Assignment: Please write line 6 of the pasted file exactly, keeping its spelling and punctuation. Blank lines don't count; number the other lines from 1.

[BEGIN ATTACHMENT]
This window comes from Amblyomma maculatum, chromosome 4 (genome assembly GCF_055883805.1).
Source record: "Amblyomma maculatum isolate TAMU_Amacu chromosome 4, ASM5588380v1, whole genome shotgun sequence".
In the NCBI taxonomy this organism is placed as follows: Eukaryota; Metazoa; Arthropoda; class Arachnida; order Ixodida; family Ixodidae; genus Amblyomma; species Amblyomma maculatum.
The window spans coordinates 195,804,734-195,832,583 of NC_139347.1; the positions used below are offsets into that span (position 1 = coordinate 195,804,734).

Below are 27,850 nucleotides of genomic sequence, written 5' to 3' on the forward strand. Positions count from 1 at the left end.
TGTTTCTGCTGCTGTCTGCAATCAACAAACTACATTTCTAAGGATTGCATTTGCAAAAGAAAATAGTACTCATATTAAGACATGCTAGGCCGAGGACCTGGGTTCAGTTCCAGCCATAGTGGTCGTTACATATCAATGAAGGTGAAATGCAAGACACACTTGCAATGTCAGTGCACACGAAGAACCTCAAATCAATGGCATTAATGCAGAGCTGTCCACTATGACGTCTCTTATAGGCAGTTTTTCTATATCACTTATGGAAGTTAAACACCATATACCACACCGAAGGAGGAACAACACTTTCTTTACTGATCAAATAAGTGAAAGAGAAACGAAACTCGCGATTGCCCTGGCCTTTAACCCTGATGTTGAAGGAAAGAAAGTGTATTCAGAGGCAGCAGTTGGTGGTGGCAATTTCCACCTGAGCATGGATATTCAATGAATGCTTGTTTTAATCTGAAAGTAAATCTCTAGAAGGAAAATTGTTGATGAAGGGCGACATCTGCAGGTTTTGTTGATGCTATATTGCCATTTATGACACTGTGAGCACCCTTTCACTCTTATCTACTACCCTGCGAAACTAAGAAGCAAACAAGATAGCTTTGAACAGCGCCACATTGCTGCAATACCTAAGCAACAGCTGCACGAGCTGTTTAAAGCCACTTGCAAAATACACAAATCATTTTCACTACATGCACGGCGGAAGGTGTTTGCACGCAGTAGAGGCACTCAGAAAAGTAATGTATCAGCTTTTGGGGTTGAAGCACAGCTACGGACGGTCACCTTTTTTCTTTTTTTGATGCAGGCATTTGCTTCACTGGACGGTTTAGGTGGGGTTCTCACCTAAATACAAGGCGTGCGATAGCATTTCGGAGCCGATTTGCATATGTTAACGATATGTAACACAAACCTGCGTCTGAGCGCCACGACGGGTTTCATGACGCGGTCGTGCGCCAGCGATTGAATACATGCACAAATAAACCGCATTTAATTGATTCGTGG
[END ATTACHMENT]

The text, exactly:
TGTTTCTGCTGCTGTCTGCAATCAACAAACTACATTTCTAAGGATTGCATTTGCAAAAGAAAATAGTACTCATATTAAGACATGCTAGGCCGAGGACCTGGGTTCAGTTCCAGCCATAGTGGTCGTTACATATCAATGAAGGTGAAATGCAAGACACACTTGCAATGTCAGTGCACACGAAGAACCTCAAATCAATGGCATTAATGCAGAGCTGTCCACTATGACGTCTCTTATAGGCAGTTTTTCTATATCACTTATGGAAGTTAAACACCATATACCACACCGAAGGAGGAACAACACTTTCTTTACTGATCAAATAAGTGAAAGAGAAACGAAACTCGCGATTGCCCTGGCCTTTAACCCTGATGTTGAAGGAAAGAAAGTGTATTCAGAGGCAGCAGTTGGTGGTGGCAATTTCCACCTGAGCATGGATATTCAATGAATGCTTGTTTTAATCTGAAAGTAAATCTCTAGAAGGAAAATTGTTGATGAAGGGCGACATCTGCAGGTTTTGTTGATGCTATATTGCCATTTATGACACTGTGAGCACCCTTTCACTCTTATCTACTACCCTGCGAAACTAAGAAGCAAACAAGATAGCTTTGAACAGCGCCACATTGCTGCAATACCTAAGCAACAGCTGCACGAGCTGTTTAAAGCCACTTGCAAAATACACAAATCATTTTCACTACATGCACGGCGGAAGGTGTTTGCACGCAGTAGAGGCACTCAGAAAAGTAATGTATCAGCTTTTGGGGTTGAAGCACAGCTACGGACGGTCACCTTTTTTCTTTTTTTGATGCAGGCATTTGCTTCACTGGACGGTTTAGGTGGGGTTCTCACCTAAATACAAGGCGTGCGATAGCATTTCGGAGCCGATTTGCATATGTTAACGATATGTAACACAAACCTGCGTCTGAGCGCCACGACGGGTTTCATGACGCGGTCGTGCGCCAGCGATTGAATACATGCACAAATAAACCGCATTTAATTGATTCGTGG